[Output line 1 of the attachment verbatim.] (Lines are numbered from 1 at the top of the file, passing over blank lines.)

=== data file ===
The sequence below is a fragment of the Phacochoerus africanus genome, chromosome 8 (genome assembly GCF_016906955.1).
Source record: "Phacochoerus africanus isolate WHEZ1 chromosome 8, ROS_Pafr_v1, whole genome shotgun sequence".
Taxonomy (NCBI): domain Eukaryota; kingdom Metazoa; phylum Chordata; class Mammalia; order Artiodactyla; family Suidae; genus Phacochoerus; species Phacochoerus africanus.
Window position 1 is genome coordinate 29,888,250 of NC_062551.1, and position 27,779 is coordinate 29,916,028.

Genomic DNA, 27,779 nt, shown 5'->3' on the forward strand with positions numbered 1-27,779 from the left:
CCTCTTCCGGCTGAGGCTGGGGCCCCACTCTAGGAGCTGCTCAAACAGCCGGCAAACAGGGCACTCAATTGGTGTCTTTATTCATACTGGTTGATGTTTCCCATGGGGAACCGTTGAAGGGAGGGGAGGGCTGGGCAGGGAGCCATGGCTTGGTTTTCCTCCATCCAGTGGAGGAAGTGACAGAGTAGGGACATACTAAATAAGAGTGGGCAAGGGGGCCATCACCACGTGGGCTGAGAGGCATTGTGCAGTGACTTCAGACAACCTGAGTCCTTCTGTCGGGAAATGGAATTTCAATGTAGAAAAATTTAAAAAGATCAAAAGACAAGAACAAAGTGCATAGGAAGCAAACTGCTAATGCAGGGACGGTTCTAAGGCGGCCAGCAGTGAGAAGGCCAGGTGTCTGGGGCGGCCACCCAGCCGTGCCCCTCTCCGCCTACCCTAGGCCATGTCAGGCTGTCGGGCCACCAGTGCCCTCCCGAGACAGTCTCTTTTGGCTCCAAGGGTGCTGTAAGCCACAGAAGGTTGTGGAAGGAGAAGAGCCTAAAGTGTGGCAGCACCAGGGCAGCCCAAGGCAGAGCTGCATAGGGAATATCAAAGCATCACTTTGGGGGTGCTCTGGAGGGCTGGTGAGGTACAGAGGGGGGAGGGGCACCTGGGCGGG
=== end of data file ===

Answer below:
The sequence below is a fragment of the Phacochoerus africanus genome, chromosome 8 (genome assembly GCF_016906955.1).